If you have a penchant for trickery, you must be careful and wise about how you choose the recipients of your tricks. While humor and childlike play should never be lost in adulthood, it’s important that we use our maturity and judgement to determine the right time and place. Be tactful, not tacky. Like the monkey, your jokes should be well-intended and not be meant to embarrass or upset the person who will bear the brunt of it.
Although monkey meaning is perceived as humorous, compassionate, and kind, it is crucial to remember that they have a vicious side. When interacting with animals outside of their community, they are often erratic and threatening.
In many situations, monkeys immediately turn defensive (even if it is unwarranted) and begin screeching and bouncing to ware off others. They are outwardly aggressive and highly reactive to other animals. From this, we should take several messages.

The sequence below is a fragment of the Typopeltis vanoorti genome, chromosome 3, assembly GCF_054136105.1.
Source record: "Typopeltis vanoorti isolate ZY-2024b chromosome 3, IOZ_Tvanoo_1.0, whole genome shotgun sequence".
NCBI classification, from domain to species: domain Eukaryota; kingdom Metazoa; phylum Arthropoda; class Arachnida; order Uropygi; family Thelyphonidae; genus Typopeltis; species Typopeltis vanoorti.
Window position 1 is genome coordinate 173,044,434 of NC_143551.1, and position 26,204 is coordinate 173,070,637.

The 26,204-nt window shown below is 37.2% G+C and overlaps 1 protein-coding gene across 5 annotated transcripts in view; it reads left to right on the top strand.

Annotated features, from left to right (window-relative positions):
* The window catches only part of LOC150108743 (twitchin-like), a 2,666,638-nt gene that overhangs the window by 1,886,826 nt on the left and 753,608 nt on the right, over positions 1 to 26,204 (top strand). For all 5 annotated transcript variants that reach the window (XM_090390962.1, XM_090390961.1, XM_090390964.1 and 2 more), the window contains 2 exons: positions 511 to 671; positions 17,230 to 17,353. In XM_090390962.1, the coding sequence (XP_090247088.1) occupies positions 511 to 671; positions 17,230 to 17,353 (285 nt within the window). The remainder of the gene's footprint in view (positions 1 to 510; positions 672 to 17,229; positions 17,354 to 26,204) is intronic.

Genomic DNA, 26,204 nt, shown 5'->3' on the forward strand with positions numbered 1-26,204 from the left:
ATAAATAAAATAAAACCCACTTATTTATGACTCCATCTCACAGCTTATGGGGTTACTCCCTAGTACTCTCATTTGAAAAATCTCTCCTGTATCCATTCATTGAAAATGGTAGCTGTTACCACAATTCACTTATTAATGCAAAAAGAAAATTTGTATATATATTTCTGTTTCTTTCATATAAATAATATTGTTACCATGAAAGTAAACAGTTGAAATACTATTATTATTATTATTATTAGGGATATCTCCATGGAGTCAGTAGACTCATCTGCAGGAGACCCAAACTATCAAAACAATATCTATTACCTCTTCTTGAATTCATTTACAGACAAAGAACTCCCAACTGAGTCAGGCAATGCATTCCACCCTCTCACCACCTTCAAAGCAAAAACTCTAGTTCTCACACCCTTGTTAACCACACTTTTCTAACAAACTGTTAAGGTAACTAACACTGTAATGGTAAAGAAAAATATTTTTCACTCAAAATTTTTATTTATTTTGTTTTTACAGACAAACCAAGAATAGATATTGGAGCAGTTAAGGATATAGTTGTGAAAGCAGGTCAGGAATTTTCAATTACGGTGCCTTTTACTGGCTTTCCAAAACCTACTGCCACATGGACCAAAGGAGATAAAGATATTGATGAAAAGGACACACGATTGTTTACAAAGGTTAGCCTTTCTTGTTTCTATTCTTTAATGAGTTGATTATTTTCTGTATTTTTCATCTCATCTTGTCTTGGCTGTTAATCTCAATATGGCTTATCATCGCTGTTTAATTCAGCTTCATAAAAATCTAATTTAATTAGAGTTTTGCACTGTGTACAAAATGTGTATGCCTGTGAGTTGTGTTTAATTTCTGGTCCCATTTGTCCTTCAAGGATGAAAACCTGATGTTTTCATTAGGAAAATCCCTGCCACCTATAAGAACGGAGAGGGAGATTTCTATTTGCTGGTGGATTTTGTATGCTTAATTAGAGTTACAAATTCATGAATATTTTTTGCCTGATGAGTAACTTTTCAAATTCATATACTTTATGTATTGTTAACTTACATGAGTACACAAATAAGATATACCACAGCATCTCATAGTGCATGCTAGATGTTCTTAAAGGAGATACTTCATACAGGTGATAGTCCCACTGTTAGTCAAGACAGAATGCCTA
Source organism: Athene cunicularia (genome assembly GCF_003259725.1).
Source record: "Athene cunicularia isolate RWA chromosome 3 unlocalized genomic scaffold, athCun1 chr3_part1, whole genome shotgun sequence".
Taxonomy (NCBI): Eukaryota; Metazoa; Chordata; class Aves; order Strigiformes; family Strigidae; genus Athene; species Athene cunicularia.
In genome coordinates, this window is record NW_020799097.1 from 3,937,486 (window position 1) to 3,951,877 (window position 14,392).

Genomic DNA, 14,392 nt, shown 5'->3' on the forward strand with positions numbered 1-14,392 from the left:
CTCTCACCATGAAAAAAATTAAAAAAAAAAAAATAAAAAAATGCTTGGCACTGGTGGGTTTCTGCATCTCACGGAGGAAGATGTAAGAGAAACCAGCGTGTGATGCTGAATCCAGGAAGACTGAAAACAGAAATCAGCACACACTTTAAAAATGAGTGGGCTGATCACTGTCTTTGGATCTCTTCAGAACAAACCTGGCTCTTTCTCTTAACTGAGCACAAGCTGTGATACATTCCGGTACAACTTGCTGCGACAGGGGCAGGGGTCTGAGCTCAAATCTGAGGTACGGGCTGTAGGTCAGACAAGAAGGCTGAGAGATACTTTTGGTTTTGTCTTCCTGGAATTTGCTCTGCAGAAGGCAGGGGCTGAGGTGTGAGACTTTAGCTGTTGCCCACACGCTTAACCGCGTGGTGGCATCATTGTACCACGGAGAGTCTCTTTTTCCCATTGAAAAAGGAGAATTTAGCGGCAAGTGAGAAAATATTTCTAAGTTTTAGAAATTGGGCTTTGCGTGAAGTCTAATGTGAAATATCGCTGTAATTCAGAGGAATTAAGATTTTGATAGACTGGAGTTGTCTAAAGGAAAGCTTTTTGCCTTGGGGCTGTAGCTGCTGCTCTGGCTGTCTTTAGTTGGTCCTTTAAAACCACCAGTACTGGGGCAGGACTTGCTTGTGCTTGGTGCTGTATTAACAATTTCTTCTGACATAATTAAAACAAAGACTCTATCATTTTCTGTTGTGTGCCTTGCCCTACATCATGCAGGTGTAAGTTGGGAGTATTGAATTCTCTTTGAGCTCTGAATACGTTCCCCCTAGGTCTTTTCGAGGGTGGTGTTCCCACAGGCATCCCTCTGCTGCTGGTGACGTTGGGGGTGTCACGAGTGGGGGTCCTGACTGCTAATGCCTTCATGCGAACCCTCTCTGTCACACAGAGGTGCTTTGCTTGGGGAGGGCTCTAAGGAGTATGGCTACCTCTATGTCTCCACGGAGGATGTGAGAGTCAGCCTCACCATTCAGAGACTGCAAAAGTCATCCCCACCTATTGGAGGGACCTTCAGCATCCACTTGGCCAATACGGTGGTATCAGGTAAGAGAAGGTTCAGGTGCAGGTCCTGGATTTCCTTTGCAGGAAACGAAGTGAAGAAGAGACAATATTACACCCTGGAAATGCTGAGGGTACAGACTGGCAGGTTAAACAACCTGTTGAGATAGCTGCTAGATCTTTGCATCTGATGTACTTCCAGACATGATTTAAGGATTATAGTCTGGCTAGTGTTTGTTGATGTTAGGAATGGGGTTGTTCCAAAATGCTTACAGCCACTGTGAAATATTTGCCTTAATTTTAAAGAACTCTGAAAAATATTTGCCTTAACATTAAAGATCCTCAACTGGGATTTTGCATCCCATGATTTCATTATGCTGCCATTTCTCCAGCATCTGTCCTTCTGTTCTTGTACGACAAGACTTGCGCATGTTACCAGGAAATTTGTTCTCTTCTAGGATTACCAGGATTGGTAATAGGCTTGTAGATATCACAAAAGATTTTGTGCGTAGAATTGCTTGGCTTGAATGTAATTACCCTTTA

The most obvious is to defend our loved ones at all costs. The other is to take care not to behave like a loose cannon. Composure is important for humans, and we should remember this before going off like a screaming monkey. We have other tools that we can employ before having a loud and attention-drawing freak out.
As discussed, the monkey spirit guide is known to be a tricky little creature sometimes, and if one pops up in your dreams you should take its message somewhat seriously. This animal is probably trying to tell you that you are allowing yourself to be deceived, possibly by flattery or some other deceptive trick.
Additionally, you may only be fooling yourself. Do you think that everything in your life is safe and sound, moving along your desired path without any hiccups? If so, a dreamed monkey is telling you that this belief is flawed. It encourages you to take a break from your current antics and gaze at the current state of your life.